Commas with Conjunctive Adverbs

Using a Comma after a Conjunctive Adverb like "However"

A conjunctive adverb sits at the start of a sentence to act like a bridge to an idea in the previous sentence. For example:
  • She is a fantastic cook. However, she uses too much salt.
  • (The word "however" prepares us for a contradictory sentence. It acts like a bridge to the previous sentence. Note that a conjunctive adverb is followed by a comma. A conjunctive adverb is not preceded by a comma.)
A conjunctive adverb at the start of a sentence creates a smooth transition from the previous sentence. (For this reason, conjunctive adverbs are also known as "transitional phrases.") Common conjunctive adverbs are "however," "as a result," and "consequently".

Using a Comma before a Conjunctive Adverb

A conjunctive adverb is followed by a comma, not preceded by one.
  • She is a fantastic cook, however, she uses too much salt. wrong cross
  • (This is a common writing error. Most of the time, a conjunctive adverb should be preceded by the period (full stop) that ended the previous sentence.)

Using a Semicolon before a Conjunctive Adverb

It is possible to use a semicolon before a conjunctive adverb for a smoother transition between your "sentences."
  • She is a fantastic cook; however, she uses too much salt.
  • (The sentences have now become independent clauses. Don't use semicolons like this too often. It gets annoying really quickly.)

Examples of Conjunctive Adverbs and Commas

  • Bruce Leonard spent 4 years in Japan studying Kung Fu. As a result, he is often able to predict moves by Japanese opponents. correct tick
  • ("As a result" is a conjunctive adverb. It acts like a bridge between the previous sentence and the new one. It is followed by a comma.)
  • Mark was separated from his twin sister when they were both one. Of course, it was often said that the girl next door looked a little like him, but no one had any reason to think they might be related. correct tick
  • ("Of course" is a conjunctive adverb.)
  • We are only looking for 6 new people. In summary, 70% of you will fail the course. correct tick
  • I was her personal butler for over 10 years. Therefore, I will not tolerate sloppy work. correct tick
  • He missed half of the classes while training for the Olympics. Consequently, his techniques are flawed. correct tick
  • To Bruce's relief, the shark slowly swam off, however, Bruce suspected that the shark had just made its first pass. wrong cross
  • (Remember that you cannot precede a conjunctive adverb with a comma.)
Also, remember that you can use a semicolon before your conjunctive adverb for a smoother transition between your "sentences." For example:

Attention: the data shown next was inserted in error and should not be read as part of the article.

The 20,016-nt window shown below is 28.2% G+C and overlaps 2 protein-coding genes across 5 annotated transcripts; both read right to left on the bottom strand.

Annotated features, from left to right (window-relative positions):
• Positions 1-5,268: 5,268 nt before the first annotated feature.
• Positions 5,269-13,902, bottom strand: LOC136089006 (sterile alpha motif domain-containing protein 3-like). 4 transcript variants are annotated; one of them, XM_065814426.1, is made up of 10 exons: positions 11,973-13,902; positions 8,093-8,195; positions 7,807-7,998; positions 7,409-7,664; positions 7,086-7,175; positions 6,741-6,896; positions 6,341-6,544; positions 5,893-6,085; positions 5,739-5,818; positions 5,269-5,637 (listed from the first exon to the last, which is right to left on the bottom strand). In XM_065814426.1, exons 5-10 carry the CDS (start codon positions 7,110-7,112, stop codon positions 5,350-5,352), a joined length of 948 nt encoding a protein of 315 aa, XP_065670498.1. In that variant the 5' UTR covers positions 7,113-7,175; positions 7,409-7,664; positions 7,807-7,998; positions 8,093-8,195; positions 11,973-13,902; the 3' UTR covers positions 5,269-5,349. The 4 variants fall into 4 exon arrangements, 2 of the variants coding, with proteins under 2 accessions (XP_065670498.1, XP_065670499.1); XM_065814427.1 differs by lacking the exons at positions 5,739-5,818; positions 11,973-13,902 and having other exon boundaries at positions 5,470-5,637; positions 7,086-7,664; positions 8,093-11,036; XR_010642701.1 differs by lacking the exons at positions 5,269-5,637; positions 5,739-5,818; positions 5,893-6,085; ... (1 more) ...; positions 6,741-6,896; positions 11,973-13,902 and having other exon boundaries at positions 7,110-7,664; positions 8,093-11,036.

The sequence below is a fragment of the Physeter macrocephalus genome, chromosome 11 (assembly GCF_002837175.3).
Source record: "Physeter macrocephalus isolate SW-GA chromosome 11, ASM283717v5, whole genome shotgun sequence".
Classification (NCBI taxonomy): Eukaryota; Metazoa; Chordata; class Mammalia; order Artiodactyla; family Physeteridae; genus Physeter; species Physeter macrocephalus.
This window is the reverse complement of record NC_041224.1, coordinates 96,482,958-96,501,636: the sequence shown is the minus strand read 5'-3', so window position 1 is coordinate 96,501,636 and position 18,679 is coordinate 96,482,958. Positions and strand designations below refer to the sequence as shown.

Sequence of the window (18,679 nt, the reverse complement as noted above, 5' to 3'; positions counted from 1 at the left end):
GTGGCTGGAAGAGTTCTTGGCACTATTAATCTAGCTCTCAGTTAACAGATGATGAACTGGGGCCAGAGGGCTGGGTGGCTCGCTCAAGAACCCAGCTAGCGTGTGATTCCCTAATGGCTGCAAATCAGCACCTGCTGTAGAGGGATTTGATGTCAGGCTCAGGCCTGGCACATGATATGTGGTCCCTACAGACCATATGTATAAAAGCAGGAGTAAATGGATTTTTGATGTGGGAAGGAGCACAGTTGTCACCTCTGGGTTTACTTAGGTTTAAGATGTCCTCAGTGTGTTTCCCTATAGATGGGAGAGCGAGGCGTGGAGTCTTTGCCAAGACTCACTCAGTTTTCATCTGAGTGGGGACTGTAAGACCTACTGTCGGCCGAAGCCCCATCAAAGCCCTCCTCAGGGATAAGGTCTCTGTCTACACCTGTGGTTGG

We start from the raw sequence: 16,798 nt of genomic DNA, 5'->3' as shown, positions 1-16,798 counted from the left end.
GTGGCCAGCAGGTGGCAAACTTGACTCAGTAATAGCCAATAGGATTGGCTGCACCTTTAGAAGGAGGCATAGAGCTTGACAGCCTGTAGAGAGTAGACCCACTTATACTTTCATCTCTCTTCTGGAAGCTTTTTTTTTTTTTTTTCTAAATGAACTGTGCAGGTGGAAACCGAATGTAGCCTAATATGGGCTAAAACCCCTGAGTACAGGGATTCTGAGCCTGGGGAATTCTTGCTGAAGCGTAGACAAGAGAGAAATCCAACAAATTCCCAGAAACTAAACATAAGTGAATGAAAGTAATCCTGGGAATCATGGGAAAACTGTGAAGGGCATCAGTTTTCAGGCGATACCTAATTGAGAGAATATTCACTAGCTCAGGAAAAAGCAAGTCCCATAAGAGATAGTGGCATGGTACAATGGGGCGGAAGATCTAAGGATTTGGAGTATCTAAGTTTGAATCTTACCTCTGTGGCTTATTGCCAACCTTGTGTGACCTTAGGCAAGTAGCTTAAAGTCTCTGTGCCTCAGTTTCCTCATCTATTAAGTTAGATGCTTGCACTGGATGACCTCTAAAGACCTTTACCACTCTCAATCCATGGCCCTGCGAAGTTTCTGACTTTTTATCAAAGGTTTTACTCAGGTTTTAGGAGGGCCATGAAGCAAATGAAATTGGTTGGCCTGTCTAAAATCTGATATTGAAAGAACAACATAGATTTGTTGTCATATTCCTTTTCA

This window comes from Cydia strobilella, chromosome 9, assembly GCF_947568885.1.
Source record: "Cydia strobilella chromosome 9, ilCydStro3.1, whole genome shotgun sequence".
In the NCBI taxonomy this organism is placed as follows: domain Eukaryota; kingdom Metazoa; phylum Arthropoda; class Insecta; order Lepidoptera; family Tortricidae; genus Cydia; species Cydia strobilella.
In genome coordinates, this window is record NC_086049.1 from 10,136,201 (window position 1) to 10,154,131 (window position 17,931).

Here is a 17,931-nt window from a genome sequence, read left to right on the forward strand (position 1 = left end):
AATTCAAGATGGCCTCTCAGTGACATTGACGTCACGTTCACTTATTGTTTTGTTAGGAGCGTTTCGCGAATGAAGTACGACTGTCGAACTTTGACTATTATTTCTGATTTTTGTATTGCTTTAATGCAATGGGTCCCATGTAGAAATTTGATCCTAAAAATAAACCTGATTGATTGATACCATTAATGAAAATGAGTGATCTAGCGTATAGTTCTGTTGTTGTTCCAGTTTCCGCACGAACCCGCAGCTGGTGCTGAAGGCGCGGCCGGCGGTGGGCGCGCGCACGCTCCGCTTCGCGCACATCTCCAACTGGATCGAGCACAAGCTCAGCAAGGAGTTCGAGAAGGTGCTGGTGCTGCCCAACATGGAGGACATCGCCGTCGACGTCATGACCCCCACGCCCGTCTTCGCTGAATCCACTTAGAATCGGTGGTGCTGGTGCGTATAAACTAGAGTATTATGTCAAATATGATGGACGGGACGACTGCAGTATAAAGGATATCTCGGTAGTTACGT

• He missed half of the classes while training for the Olympics; consequently, his techniques are flawed. correct tick
  • (This is allowable. "Allowable" does not mean do it every single time! Use semicolons sparingly to maintain their smoothing effect. If you smooth everything, you smooth nothing.)
comma before however

Don't Use a Comma before "However"

The word "However" is a common conjunctive adverb. It is just like the other conjunctive adverbs, but it deserves a special mention because writers often mistakenly precede it with a comma. For example:
  • I don't like cake. However, I love scones. correct tick
  • I don't like cake; however, I love scones. correct tick
  • I don't like cake, however, I love scones. wrong cross
When "However" is being used as a conjunctive adverb, preceding it with a comma is a mistake called a run-on sentence.

Don't Overuse Semicolons

Conjunctive adverbs are useful because they keep ideas flowing between sentences. Most of them should be preceded by periods (full stops). If you use semicolons before every conjunctive adverb, you will annoy your readers. Semicolons are great in moderation. Hold them back for when you want a really smooth transition between two sentences. Read more about using semicolons.

You Will See a Comma before "However"

Like the other conjunctive adverbs, the word "however" can be used like a mid-sentence parenthesis. For example:
  • Toby likes fishing. Trevor, however, is a fanatic.
When used mid-sentence like this, a word like "however" should be offset from the rest of the sentence using commas or other parenthetical punctuation (e.g., dashes).

No Comma before "However"

Remember that you cannot use a comma before a conjunctive adverb like "however." For example:
  • I cannot come on Tuesday, however, Peter will be there. wrong cross
  • (This is a common error – especially with "however." We judge it to be the most common error committed by competent writers. Sorry if we've hammered this point a bit hard. Not sorry.)
Read more about run-on sentences.

A Video Summary on Using Conjunctive Adverbs

Here is a short video on how to use conjunctive adverbs like "however": video lesson

Are you a visual learner? Do you prefer video to text? Here is a list of all our grammar videos.

author logo

This page was written by Craig Shrives.